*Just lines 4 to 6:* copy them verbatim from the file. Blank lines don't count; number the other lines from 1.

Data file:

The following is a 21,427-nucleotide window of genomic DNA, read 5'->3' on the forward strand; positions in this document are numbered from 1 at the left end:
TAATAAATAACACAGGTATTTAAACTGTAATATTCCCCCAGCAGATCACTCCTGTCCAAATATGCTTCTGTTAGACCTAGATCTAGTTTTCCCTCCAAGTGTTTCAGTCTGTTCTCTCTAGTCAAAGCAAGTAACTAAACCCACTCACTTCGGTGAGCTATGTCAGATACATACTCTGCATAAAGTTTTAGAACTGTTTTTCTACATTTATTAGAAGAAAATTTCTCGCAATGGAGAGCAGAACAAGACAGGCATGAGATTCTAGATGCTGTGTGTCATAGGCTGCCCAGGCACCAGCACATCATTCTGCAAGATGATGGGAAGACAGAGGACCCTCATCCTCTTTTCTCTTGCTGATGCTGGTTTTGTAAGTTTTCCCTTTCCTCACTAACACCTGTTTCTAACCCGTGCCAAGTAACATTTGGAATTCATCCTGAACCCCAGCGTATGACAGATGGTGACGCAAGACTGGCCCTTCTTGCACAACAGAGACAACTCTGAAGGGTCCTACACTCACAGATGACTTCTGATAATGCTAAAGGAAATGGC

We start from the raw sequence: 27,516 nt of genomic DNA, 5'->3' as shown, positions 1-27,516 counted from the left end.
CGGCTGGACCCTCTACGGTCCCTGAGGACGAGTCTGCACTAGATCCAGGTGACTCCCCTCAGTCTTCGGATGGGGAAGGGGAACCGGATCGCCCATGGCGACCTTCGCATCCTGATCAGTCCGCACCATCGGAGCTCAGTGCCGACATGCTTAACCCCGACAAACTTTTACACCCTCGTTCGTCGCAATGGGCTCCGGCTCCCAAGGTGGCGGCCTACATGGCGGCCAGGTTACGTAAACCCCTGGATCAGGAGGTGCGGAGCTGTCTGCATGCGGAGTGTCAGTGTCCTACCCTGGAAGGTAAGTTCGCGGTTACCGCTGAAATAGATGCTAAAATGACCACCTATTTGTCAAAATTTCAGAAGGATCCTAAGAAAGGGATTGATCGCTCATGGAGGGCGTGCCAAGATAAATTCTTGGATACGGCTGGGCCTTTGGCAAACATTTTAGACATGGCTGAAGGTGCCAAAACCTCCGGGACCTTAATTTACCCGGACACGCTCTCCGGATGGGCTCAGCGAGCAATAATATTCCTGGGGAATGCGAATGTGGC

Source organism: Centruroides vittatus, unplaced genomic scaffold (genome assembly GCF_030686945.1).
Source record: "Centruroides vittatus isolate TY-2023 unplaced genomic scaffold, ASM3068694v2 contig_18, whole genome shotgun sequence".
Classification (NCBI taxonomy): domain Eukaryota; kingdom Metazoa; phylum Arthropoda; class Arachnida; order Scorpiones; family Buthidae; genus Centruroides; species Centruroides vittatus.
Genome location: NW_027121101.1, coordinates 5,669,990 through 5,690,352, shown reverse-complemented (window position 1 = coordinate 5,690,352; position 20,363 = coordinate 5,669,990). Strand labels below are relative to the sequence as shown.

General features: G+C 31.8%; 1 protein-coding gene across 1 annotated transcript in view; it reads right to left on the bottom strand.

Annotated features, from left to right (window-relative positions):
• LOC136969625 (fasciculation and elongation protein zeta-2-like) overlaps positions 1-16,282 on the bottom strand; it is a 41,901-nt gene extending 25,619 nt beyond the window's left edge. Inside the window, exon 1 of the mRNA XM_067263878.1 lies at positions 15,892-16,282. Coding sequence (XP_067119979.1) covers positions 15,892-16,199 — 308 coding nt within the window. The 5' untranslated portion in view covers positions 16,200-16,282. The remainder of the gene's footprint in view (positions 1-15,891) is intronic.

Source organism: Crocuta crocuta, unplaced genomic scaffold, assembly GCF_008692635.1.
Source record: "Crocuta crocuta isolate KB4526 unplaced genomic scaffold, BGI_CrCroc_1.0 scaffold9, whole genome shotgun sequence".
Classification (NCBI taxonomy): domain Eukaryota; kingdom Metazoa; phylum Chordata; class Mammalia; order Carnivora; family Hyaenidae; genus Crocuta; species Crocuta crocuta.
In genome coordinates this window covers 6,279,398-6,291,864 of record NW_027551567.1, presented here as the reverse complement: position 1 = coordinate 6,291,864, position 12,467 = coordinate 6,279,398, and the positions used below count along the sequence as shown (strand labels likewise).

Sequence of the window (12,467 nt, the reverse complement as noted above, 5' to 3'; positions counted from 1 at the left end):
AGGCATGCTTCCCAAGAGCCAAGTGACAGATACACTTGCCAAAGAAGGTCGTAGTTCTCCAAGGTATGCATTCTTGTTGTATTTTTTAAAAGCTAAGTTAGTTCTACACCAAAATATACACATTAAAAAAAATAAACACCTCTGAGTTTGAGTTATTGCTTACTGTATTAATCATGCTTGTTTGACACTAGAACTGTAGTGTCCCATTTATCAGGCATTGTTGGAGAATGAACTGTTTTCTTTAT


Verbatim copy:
CGGCTGGACCCTCTACGGTCCCTGAGGACGAGTCTGCACTAGATCCAGGTGACTCCCCTCAGTCTTCGGATGGGGAAGGGGAACCGGATCGCCCATGGCGACCTTCGCATCCTGATCAGTCCGCACCATCGGAGCTCAGTGCCGACATGCTTAACCCCGACAAACTTTTACACCCTCGTTCGTCGCAATGGGCTCCGGCTCCCAAGGTGGCGGCCTACATGGCGGCCAGGTTACGTAAACCCCTGGATCAGGAGGTGCGGAGCTGTCTGCATGCGGAGTGTCAGTGTCCTACCCTGGAAGGTAAGTTCGCGGTTACCGCTGAAATAGATGCTAAAATGACCACCTATTTGTCAAAATTTCAGAAGGATCCTAAGAAAGGGATTGATCGCTCATGGAGGGCGTGCCAAGATAAATTCTTGGATACGGCTGGGCCTTTGGCAAACATTTTAGACATGGCTGAAGGTGCCAAAACCTCCGGGACCTTAATTTACCCGGACACGCTCTCCGGATGGGCTCAGCGAGCAATAATATTCCTGGGGAATGCGAATGTGGC

Source organism: Centruroides vittatus, unplaced genomic scaffold (genome assembly GCF_030686945.1).
Source record: "Centruroides vittatus isolate TY-2023 unplaced genomic scaffold, ASM3068694v2 contig_18, whole genome shotgun sequence".